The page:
These maps of petition signatories show which bits of the country are most enthusiastic about scrapping Brexit

The Scottish bit. Image: UK Parliament.

As anyone in the UK who has been near an internet connection today will no doubt know, there’s a petition on Parliament’s website doing the rounds. It rejects Theresa May’s claim – inevitably, and tediously, repeated again last night – that Brexit is the will of the people, and calls on the government to end the current crisis by revoking Article 50. At time of writing it’s had 1,068,554 signatures, but by the time you read this it will definitely have had quite a lot more.

It is depressingly unlikely to do what it sets out to do, of course: the Prime Minister is not in listening mode, and Leader of the House Andrea Leadsom has already been seen snarking that as soon as it gets 17.4m votes, the same number that voted Leave in 2016, the government will be sure to give it due care and attention.

So let’s not worry about whether or not the petition will be successful and instead look at some maps.

This one shows the proportion of voters in each constituency who have so far signed the petition: darker colours means higher percentages. The darkest constituencies tend to be smaller, because they’re urban areas with a higher population density. (As with all the maps in this piece, they come via Unboxed, who work with the Parliament petitions team.)

And it’s clear the petition is most popular in, well, exactly the sort of constituencies that voted for Remain three years ago: Cambridge (5.1 per cent), Bristol West (5.6 per cent), Brighton Pavilion (5.7 per cent) and so on. Hilariously, Jeremy Corbyn’s Islington North is also at 5.1 per cent, the highest in London, despite its MP clearly having remarkably little interest in revoking article 50.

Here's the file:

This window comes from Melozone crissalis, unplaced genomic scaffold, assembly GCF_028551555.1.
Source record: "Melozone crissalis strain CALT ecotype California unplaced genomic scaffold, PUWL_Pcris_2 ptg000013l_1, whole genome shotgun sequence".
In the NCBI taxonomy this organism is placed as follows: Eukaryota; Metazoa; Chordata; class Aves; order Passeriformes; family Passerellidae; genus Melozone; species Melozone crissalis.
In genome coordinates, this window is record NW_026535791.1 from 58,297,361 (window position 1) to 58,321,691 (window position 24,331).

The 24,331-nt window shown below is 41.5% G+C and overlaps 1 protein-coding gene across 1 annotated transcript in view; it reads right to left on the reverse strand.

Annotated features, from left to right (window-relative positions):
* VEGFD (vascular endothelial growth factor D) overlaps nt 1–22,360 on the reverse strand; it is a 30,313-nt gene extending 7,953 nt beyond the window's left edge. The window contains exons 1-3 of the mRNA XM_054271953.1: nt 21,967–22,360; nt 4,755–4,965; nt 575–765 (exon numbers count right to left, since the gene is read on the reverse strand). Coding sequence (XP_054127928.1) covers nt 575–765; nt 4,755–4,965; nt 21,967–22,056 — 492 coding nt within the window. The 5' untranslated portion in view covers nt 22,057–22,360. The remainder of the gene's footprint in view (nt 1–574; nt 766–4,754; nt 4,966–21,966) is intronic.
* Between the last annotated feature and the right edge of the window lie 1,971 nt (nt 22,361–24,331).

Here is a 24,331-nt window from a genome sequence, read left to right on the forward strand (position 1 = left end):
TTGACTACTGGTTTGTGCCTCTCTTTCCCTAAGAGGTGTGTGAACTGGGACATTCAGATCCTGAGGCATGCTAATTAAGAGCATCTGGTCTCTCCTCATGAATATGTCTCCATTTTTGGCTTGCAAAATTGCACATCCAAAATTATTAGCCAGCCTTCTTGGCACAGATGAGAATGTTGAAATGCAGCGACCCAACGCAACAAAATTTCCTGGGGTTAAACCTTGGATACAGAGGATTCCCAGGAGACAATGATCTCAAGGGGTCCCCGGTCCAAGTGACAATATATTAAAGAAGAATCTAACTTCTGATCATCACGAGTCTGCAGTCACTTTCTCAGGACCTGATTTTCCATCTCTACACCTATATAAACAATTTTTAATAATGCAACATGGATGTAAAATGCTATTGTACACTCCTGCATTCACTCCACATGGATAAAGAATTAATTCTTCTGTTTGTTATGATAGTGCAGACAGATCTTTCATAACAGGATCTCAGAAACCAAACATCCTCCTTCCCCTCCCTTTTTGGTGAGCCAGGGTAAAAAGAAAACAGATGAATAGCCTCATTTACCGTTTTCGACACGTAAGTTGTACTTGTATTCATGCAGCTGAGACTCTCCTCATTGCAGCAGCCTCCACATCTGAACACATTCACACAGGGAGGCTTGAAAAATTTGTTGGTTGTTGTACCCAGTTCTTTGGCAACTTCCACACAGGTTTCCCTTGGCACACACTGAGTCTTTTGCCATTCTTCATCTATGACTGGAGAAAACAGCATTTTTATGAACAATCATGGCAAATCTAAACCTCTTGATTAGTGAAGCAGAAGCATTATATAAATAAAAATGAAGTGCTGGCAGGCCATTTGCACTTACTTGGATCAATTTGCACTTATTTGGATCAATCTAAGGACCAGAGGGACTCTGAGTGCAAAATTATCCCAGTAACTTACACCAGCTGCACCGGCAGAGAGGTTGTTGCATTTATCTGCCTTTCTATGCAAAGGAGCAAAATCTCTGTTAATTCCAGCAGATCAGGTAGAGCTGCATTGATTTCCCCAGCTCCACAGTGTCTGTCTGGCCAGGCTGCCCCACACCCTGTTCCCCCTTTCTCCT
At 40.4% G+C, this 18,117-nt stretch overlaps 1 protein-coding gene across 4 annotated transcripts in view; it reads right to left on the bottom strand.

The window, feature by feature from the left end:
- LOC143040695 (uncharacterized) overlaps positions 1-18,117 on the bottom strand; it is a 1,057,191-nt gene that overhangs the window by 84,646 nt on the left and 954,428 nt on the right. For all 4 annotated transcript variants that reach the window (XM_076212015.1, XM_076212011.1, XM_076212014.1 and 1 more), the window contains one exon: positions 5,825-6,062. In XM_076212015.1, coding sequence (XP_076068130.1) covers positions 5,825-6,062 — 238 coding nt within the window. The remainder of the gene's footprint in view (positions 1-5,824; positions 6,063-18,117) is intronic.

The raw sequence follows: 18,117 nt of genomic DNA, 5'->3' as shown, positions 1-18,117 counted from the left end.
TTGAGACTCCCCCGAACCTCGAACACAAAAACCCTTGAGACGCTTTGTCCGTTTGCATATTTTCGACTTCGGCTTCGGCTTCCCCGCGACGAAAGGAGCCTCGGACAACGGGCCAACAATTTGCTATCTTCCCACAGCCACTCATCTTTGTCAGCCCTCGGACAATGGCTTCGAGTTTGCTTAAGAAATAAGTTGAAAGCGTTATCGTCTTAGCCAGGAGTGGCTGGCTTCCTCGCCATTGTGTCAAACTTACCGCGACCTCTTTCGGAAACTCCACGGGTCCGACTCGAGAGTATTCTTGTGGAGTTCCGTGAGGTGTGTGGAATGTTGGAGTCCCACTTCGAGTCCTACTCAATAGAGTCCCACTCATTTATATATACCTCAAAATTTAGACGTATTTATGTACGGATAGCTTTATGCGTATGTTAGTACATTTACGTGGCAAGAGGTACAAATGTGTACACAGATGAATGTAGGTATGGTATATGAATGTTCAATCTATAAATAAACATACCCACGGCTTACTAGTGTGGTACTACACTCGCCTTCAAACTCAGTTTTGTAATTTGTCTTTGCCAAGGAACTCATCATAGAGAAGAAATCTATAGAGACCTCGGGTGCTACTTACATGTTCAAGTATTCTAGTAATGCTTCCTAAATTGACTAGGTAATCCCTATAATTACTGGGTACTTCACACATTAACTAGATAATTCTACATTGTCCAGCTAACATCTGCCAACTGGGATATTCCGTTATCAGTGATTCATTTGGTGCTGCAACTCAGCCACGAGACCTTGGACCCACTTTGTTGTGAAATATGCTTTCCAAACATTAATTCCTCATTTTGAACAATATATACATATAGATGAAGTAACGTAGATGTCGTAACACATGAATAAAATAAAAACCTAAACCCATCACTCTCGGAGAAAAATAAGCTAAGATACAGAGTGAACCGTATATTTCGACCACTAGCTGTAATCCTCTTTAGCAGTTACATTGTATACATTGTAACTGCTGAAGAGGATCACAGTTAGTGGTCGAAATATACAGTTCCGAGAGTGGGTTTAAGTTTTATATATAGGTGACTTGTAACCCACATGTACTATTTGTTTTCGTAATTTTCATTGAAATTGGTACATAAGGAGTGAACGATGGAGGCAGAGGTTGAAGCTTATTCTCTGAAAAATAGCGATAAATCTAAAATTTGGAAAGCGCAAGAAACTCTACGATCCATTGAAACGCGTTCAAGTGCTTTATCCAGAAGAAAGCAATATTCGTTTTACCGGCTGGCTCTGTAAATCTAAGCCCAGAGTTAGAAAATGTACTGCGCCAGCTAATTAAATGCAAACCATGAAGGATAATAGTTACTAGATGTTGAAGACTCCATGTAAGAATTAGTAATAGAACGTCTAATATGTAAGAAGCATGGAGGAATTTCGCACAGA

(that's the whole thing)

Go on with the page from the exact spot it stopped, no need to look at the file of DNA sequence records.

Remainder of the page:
By the same token, the sort of constituencies that aren’t signing this thing are – sit down, this may come as a shock – the sort of places that tended to vote Leave in 2016. Staying with the London area, the constituencies of the Essex fringe (Ilford South, Hornchurch & Upminster, Romford) are struggling to break 1 per cent, and some (Dagenham & Rainham) have yet to manage half that. You can see similar figures out west by Heathrow.

And you can see the same pattern in the rest of the country too: urban and university constituencies signing in droves, suburban and town ones not bothering. The only surprise here is that rural ones generally seem to be somewhere in between.

The blue bit means my mouse was hovering over that constituency when I did the screenshot, but I can’t be arsed to redo.

One odd exception to this pattern is the West Midlands, where even in the urban core nobody seems that bothered. No idea, frankly, but interesting, in its way:

Late last year another Brexit-based petition took off, this one in favour of No Deal. It’s still going, at time of writing, albeit only a third the size of the Revoke Article 50 one and growing much more slowly.

So how does that look on the map? Like this:

Unsurprisingly, it’s a bit of an inversion of the new one: No Deal is most popular in suburban and rural constituencies, while urban and university seats don’t much fancy it. You can see that most clearly by zooming in on London again:

Those outer east London constituencies in which people don’t want to revoke Article 50? They are, comparatively speaking, mad for No Deal Brexit.

The word “comparatively” is important here: far fewer people have signed the No Deal one, so even in those Brexit-y Essex fringe constituencies, the actual number of people signing it is pretty similar the number saying Revoke. But nonetheless, what these two maps suggest to me is that the new political geography revealed by the referendum is still largely with us.


In the 20 minutes it’s taken me to write this, the number of signatures on the Revoke Article 50 has risen to 1,088,822, by the way. Will of the people my arse.

Jonn Elledge is the editor of CityMetric. He is on Twitter as @jonnelledge and on Facebook as JonnElledgeWrites.